Mansions vs. shoteun houses
Bill to aid black colleges makes
its my through committee
By JERJ YOUNG
If N.C. Rep. Mickey Michaux.
D-Durham, has his way. the state's
historically black colleges and uni
versities will be $21 million a year
Michaux has proposed a bill that
would compensate the state's
HBCUs for past racism and funding
inequities. The state's five historically
black universities - North Carolina
Agricultural and Technical State.
Fayetteville State, Elizabeth City
State, Nortlf Carolina Central and
Winston-Salem State - would divide
an additional S21 million in funding
each year to make up for years of
The bill would also provide addi
tional funding for the University of
North Carolina at Pembroke, which
boasts a large Native American
According to Michaux, the bill
has garnered support from legisla
tors, though no date has been set for
it to reach the House floor for a vote
"It's in Appropriations," he said.
"There's a lot of support for it. The
problem is whether or not well have
the funds for it. So far, the support
has been bipartisan; both Democrats
and Republicans have come up to me
and said they support it."
How to fund black colleges has
long been debated. Most were
founded near the tum of the century
because black students were not
allowed to attend the state's predom
inantly white institutions. As the
schools were absorbed into the uni
versity system - and away from the
private philanthropies that once pro
vided the bulk of their funding -
how much money they would get
from the state became an issue.
Black colleges also had more
open admissions policies in order to
catch students who might have fallen
through the cracks
"Some of the components that
deal with historically black colleges
and universities when they first came
into being still have to be taken into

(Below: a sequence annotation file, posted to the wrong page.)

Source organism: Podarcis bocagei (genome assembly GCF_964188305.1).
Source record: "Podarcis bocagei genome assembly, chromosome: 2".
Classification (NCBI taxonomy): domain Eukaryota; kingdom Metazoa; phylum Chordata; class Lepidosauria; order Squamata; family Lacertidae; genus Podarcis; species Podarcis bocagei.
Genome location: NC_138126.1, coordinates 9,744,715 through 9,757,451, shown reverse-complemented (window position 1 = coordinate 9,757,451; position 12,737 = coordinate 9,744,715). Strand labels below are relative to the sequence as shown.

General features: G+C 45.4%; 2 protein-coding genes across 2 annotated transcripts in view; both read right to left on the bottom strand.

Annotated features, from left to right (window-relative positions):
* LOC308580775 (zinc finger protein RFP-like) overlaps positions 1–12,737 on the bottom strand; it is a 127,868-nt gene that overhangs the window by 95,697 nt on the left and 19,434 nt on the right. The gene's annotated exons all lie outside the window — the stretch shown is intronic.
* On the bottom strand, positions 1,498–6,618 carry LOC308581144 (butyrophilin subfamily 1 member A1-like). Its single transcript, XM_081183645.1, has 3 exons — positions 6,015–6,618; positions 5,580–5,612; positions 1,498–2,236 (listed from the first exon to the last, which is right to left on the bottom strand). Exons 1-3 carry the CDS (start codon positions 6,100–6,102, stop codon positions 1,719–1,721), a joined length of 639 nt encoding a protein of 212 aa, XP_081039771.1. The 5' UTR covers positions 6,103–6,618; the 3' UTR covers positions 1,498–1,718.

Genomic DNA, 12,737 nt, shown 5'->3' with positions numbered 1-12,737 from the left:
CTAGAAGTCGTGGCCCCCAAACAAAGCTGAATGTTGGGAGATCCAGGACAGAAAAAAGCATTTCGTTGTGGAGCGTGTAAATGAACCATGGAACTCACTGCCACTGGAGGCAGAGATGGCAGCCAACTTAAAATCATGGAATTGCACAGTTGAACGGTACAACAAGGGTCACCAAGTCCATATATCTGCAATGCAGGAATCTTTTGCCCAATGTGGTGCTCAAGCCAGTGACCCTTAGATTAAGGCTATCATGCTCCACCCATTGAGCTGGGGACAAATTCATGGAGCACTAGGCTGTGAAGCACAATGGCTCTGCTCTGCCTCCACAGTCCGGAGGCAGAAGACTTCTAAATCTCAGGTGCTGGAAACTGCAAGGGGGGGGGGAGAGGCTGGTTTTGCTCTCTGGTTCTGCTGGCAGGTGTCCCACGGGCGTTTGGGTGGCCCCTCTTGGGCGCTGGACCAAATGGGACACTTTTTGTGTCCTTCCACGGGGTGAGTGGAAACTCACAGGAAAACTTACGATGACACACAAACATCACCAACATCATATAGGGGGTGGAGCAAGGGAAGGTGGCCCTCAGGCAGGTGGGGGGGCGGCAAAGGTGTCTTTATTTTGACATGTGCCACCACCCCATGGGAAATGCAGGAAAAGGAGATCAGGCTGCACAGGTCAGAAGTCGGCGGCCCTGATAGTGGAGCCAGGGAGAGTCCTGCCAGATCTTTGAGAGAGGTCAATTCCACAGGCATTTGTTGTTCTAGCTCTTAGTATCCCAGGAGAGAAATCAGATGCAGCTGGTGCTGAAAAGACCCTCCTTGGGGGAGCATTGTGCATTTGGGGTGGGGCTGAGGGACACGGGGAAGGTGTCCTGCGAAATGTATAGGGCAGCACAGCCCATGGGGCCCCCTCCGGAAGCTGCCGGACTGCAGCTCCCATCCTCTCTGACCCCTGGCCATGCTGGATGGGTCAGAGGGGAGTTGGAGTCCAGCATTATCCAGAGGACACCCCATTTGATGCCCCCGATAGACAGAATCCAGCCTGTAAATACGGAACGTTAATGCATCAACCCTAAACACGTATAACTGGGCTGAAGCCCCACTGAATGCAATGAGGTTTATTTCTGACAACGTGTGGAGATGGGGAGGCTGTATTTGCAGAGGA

consideration," said Carter Cue, uni
versity archivist at Winston-Salem
State University. "The factor that
Set MM on A11
Ministers say 'no'
to Williams' visit
' ?/" ?
Ultraconservative slated to speak at
Roundtable youth program in May
By T KEVIN WALKER
THE CHRONICLE ' ' . ??????
Controversy usually follows Armstrong Williams wherever he goes, but
in Winston-Salem, it has preceded him by a month.
Some local ministers are in an uproar over the . .
ultraconservative Republicans scheduled appearance
here on May 20. Williams will be the keynote speaker
at a summit for the Junior Roundtable, a group for
teenage members of the Black Leadership Roundtable,
and other young people.
Williams is a regular on talk shows nationwide, a
syndicated columnist who appears in more than 100
newspapers and the host of his own Washington,
D.C.-based radio talk show, "The Right Side with
Williams' visit to the Triad will be a homecoming of Williams
sorts. He once served as vice president for government
and international affairs at B&C Associates in High Point.
He also has worked for US. Sen. Strom Thurmond, R-S.C., and served
as a "confidential assistant" to now-Supreme Court Justice Clarence Thomas
during his days as head of the Equal Employment Opportunity Commission.
He now is a much sought after speaker and CEO of The Graham
Williams Group, an international public relations firm he owns with Stedman
Graham, who is the fiance of talk show host Oprah Winfrey.
See Williams on M
leave theater board
Members upset over selection process
that may leave Holmes-Martin in cold
a ' ^
By T. KEVIN WALKER -
THE CHRONICLE '
The Children's Theater Board of Directors may be without its last
, two African American members when it reconvenes next month.
Controversy has erupted on the board after African American board
members say a vote was taken Monday night to hire a new executive
director for the theater. But other members of the board say the execu
tive director position has not been filled. African American board mem
ber Janet DeCreny has already resigned after she said the board voted
to hire an executive director, who is white, from outside of the state
instead of Roslyn Holmes-Martin, a local black woman who has served
as the interim director for more than a year. The other African Ameri-.
can member, Gloria Jefferies-Jones, says she may turn in her resignation
if the board doesn't rethink the decision. *
If Jefferies-Jones steps down, it will leave the board with only eight
members and no African Americans.
"She should have been given a chance to serve since she is doing a
good job," Jefferies-Jones said Tuesday. " I don't like the (selection
process). I don't think we^hould have brought in an outside person. If it
See Th*at*r on A9
Basse# gives BCC groove
Movi* star Angola Santft was gufft fctiiof ?' ? konofft for
rfw Mif Choieo Con tor. For foil story too AS.
. ??^?IZZ] ? 'OR SUBSCRIPTIONS CALL (33S) 721*624 ? MASTERCARD, VJ5A AND AMERICAN EXPRESS ACCEPTED .